Rev. Steven E. Thomas, Pastor
Pastor Steven Thomas was born in Houston, Texas. He graduated from New Mexico Tech with a BS in Chemistry. He was working as a chemist in Baltimore for a few years, and then decided to pursue the dream of being a pastor. In 1993, Pastor Steve graduated from the Lutheran Theological Seminary in Gettysburg. He is married to Pastor LaDonna Thomas who serves at St. David Lutheran Church in Hanover, PA. They have one daughter, Rebekah.
Pastor Steve enjoys kayaking, reading, and motorcycling. Pastor Steve’s passion is always looking for greater understanding - especially in how our expanding scientific knowledge reveals additional wonders of God.
Some of his favorite books are The Bible (of course), Awareness by Anthony DeMello, The Shack by William P. Young, The Power of Now by Eckhart Tolle, E=mc2 by David Bodanis, and the Tolkein trilogy.
In the midst of winter cold, I am happy to note Easter is coming- the countdown is on! This year, Lent begins in February with Ash Wednesday. Neither Ash Wednesday, nor Lent are in the Bible, of course! Ashes as a symbol of penitence or mourning, however, does have ancient roots. The 40 days of Lent is considered to reflect the 40 days Jesus spent in the wilderness. It is a practice in the Christian church since the 4th century to set aside 40 days to prepare for Easter.
“Remember that you are dust, and to dust you shall return” are the words spoken as we are marked in black ash. Reminiscent of the “dust to dust, ashes to ashes” heard at gravesites, it is a reminder of our human fallibility and weakness. For those of us who cling to the gift of God’s grace, this need not bring on crippling guilt, but rather the comfort of knowing God knows already we will fail, and grace is indeed sufficient. The ash is placed on our foreheads in the sign of the cross. This mark, first placed on our foreheads in baptism, reminds us visibly that God chose to come to us in our fragile humanity and to make us God’s very own, forever part of the family of God. It becomes an identity marker, like blue eyes or curly hair are family traits. “This one is a Christian- a follower of Christ!”, our ash cross shouts!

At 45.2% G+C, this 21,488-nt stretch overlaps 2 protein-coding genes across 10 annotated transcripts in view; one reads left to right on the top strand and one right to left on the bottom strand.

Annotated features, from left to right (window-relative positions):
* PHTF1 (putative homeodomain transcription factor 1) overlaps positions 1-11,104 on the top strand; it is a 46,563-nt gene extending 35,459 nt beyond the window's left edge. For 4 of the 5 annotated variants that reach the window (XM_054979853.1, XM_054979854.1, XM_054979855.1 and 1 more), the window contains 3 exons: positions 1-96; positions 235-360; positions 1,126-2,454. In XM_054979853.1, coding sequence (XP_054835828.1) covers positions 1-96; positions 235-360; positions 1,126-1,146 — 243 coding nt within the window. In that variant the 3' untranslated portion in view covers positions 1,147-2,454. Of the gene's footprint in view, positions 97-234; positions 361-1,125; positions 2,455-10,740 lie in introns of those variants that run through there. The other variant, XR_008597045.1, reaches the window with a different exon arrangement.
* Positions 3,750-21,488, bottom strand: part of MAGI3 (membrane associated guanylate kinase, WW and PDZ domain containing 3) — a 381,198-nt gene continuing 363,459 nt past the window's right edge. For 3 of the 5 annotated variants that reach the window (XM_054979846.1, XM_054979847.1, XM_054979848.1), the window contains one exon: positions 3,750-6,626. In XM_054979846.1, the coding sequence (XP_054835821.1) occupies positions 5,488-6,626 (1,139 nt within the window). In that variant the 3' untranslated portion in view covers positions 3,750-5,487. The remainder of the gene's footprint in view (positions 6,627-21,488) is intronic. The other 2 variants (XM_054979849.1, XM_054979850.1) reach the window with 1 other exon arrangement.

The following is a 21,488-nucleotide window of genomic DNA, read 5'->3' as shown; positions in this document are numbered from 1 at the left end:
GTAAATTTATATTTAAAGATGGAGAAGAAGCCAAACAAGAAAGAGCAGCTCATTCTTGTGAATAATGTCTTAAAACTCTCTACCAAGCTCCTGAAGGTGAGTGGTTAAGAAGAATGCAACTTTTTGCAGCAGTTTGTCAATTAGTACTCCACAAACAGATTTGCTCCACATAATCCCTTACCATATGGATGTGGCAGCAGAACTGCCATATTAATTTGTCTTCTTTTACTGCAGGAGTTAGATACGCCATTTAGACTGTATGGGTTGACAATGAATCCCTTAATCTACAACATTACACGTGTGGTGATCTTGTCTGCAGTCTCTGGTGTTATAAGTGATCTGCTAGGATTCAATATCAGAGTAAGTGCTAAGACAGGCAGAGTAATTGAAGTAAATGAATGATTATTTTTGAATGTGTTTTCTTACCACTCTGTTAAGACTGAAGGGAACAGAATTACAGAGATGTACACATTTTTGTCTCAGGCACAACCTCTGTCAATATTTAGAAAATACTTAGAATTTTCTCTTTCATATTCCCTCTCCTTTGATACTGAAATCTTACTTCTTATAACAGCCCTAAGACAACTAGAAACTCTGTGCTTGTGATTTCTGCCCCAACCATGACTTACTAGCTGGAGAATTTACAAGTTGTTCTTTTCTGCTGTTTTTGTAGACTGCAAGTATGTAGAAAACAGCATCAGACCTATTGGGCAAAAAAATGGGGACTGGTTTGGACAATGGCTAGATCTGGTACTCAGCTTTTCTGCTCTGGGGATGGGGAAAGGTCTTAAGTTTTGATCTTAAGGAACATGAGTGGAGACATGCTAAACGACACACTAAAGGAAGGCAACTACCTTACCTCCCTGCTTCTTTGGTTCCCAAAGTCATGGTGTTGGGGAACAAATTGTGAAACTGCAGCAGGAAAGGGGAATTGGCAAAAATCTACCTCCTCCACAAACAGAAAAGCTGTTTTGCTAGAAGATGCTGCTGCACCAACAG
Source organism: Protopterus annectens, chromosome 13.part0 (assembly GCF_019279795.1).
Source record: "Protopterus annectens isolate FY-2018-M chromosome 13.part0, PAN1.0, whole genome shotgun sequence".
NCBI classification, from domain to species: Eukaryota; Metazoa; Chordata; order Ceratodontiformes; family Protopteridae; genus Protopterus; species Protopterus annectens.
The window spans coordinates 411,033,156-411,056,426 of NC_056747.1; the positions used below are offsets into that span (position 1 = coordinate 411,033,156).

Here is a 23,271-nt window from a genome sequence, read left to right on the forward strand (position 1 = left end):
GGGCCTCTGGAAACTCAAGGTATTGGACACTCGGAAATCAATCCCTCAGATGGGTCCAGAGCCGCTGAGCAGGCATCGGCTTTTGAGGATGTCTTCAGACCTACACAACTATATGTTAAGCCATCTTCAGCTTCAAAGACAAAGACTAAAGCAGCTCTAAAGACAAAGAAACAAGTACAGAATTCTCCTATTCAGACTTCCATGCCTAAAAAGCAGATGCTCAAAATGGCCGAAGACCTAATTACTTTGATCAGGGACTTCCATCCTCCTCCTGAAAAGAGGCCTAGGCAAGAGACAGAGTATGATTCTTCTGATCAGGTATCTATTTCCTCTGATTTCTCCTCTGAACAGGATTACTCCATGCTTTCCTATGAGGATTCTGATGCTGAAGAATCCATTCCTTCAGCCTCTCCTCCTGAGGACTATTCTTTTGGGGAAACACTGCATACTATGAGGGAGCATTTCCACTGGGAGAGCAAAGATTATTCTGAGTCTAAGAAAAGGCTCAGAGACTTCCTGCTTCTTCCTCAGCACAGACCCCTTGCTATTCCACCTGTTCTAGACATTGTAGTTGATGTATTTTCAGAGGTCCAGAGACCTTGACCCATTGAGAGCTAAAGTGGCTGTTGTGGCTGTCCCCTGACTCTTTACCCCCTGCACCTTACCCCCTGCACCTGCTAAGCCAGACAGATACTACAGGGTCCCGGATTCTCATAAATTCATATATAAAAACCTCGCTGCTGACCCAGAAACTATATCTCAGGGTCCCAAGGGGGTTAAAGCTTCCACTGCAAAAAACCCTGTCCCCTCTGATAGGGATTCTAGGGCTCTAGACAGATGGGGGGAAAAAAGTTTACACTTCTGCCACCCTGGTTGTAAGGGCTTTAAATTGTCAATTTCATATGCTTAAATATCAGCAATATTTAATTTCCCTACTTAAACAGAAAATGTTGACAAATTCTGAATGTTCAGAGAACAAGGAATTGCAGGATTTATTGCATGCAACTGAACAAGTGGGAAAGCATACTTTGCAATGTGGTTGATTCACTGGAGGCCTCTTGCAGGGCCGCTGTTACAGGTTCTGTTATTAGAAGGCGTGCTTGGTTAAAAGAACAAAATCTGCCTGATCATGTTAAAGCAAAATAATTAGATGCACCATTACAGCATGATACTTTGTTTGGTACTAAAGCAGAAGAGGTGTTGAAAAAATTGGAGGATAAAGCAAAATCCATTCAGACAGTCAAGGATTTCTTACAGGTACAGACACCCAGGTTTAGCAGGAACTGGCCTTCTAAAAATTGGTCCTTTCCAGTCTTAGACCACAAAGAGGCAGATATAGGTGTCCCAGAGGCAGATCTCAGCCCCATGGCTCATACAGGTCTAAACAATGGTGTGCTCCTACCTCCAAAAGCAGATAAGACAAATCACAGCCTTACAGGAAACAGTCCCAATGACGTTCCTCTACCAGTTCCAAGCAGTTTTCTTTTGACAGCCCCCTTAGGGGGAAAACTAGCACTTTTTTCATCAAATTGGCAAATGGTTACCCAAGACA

And where did Christ go after his own baptism? Into the wild. Alone. Similarly, these 40 days are a period of self-examination, reflection, and repentance, or turning from sin. Jesus fasted in the wilderness, and so traditionally some sort of fasting- going without, or giving up of pleasure, indulgence or excess- is part of Lent. Some give up sweets, or another “extra”, denying themselves that indulgence as a reminder that “man does not live by bread alone”. Others skip a meal to devote time to prayer, feeding their spirit and faith, not just their body. Some get creative and “give up” a bad habit, focusing on the turning from sin to live in new ways to let their life better reflect Christ. One of my favorites is ‘40 bags in 40 days’ You get rid of a bag of excess stuff from your home and life each day in an effort to live more fully into being who God calls you to be. This year, St. B’s will be collecting some of the items often given up for Lent to donate to the Changing Lives Shelter. I think this is a great way to live into the kingdom calling we have to love our neighbor.
As we move toward this stark black ash reminder of our own humanity as well as our baptism into Christ, what does this time of intentional self-reflection reveal about your true identity as God’s? What fast is God calling you to in this season of your life? May the road to Easter give you eyes to see and ears to hear!
- Vicar DeAnn
Pastor Messages of Special Interest
Suicide - Surviving Life’s Darkest Moments
Video of Archived Sermons
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